So what does it look like when the foreclosure fraud machine rolls over homeowners who aren’t even in default?
Remember we’ve been told by folks like Jamie Dimon and The Wall Street Journal editorial board that such unthinkable things aren’t happening. But thanks to some good on-the-ground reporting from the press, we know of several instances already.
Not to minimize the reporting involved here, believe me, but this stuff doesn’t appear too hard to find.
The Cleveland Plain Dealer’s Teresa Dixon Murray and Michelle Jarboe have one of the best stories I’ve seen. They’ve got three different egregious cases:
Michael and Pamella Negrea have never been late on a mortgage payment in the 15 years they’ve owned their home in Eastlake. But they’ve been foreclosed on three times.
Martin and Kirsten Davis, meanwhile, lost their home in Cleveland to foreclosure two years ago. The reason: a mess that started when they accidentally paid 14 cents too little on their monthly payment.
And Michael Rendes of Berea had his mortgage sold last year to Bank of America. The bank foreclosed on him in November, after insisting for months that it didn’t hold his loan and wouldn’t accept his payments.
Among those whose foreclosure is in limbo for the moment are Michael and Carol Rendes, both 49, who bought their 1,350-square-foot home in Berea in January 2006. But the couple says the foreclosure isn’t even justified.
Their loan originally was with subprime lender Argent Mortgage, then LaSalle Bank, then Wilkshire Financial. The loan was sold to Bank of America in September 2009, although the couple said they weren’t initially notified. They made their September and October payments to Wilkshire.
“I had no clue. I just made my payment,” Michael Rendes said. “I knew I had a mortgage.” Wilkshire then told him the loan had been sold. He called Bank of America many times, but bank employees couldn’t find the couple in the system. They tried using names, Social Security numbers, the parcel number, dates of birth, everything.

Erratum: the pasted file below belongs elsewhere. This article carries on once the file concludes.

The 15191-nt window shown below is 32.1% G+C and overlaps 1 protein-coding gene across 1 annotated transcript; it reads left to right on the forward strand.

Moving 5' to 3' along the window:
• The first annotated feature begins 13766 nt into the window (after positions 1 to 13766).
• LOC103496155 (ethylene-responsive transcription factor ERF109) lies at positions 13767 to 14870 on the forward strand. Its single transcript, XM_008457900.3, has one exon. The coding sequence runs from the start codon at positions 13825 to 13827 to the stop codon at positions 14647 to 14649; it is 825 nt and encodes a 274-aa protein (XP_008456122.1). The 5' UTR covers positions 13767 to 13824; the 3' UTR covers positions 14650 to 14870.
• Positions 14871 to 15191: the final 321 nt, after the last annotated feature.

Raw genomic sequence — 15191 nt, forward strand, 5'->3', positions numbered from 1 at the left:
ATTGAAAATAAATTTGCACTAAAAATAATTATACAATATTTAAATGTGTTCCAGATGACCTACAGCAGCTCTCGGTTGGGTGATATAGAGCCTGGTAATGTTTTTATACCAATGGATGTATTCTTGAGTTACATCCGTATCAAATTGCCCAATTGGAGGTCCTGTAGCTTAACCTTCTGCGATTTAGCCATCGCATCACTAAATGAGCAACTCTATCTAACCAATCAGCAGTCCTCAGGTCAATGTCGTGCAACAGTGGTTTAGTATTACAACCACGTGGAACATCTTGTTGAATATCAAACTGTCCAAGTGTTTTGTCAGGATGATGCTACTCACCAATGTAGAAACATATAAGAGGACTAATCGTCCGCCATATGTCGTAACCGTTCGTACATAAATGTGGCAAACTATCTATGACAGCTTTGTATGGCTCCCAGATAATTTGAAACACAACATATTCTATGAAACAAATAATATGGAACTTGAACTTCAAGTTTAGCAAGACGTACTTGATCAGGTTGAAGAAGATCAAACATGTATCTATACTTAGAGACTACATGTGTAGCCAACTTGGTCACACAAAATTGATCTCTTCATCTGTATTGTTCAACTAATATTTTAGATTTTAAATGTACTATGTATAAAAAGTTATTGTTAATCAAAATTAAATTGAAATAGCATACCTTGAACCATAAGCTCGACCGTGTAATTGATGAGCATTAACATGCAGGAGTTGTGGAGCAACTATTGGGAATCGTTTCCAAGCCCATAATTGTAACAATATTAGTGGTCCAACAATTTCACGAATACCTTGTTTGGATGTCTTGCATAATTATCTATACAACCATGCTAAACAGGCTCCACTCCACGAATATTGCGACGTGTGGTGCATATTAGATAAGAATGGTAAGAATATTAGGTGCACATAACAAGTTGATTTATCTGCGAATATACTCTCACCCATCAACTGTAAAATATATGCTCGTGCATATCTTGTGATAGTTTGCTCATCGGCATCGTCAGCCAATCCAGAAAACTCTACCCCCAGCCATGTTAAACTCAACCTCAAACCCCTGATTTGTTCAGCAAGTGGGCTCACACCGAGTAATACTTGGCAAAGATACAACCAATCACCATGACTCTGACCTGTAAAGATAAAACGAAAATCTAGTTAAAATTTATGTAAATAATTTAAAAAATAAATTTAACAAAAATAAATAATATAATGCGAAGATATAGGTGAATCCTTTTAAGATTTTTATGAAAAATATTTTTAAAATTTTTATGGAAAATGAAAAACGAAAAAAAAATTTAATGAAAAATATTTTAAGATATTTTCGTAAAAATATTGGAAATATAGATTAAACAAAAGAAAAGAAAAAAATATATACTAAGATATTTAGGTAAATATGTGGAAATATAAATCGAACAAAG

The Plain Dealer goes a little overboard here:
Now, it’s possible that thousands or even millions could have lost their homes in error.
Yes, anything’s possible, and we have to find out how many it has happened to. But we just don’t know the scope yet, and it’s better not to speculate on it like that until we have some idea.
The paper shows how to get at this better in an accompanying story on the couple who got foreclosed on three times despite never missing a payment:
“I can’t image how many people lost their houses who didn’t deserve it,” Michael Negrea said.
The couple is drained from years of back and forth with GMAC.
“I think a lot of people would have just given up,” said Pamella Negrea, a graphic designer. “Nobody believes us. People think, ‘A bank wouldn’t file for foreclosure if the bank wasn’t right.’ “
Meantime, the Miami Herald has a good story on a woman who owns her house free and clear but is being foreclosed on because her ex-husband, who hadn’t lived there in a decade, and is blind and illiterate, took out a fradulent note on the house with the help of a crooked appraiser. Now Deutsche Bank wants to push her out, even though the place is a teardown deemed “unlivable” by Habitat for Humanity. Why?
The house is indeed a wreck, but because it has a Fannie Mae-backed mortgage, the bank could simply carry out foreclosure proceedings, and then put in a claim to recoup the $102,000 owed on it. Because Fannie Mae was taken over by the federal government in 2008, taxpayers would ultimately pick up the tab.
The Herald’s’s Toluse Olorunnipa is good to point out that this was an Argent loan:
Argent, at one point the nation’s largest lender to people with low credit scores, crumbled under the weight of the subprime lending crisis and was sold to Citibank in 2007. A previous Miami Herald review of Argent mortgages found widespread evidence of mortgage fraud, with one-third of Argent loans in Miami-Dade County eventually falling into foreclosure.
And the paper ties it in to the more recent foreclosure scandal:
As Deutsche Bank motions for a summary judgment in the case, it suffers from many of the same problems that have led to stalled foreclosures across the country.
After acquiring the loan from the original lender, the bank’s representatives profess little knowledge about the details of the home loan, and its lawyers have not been able to close the case for four years.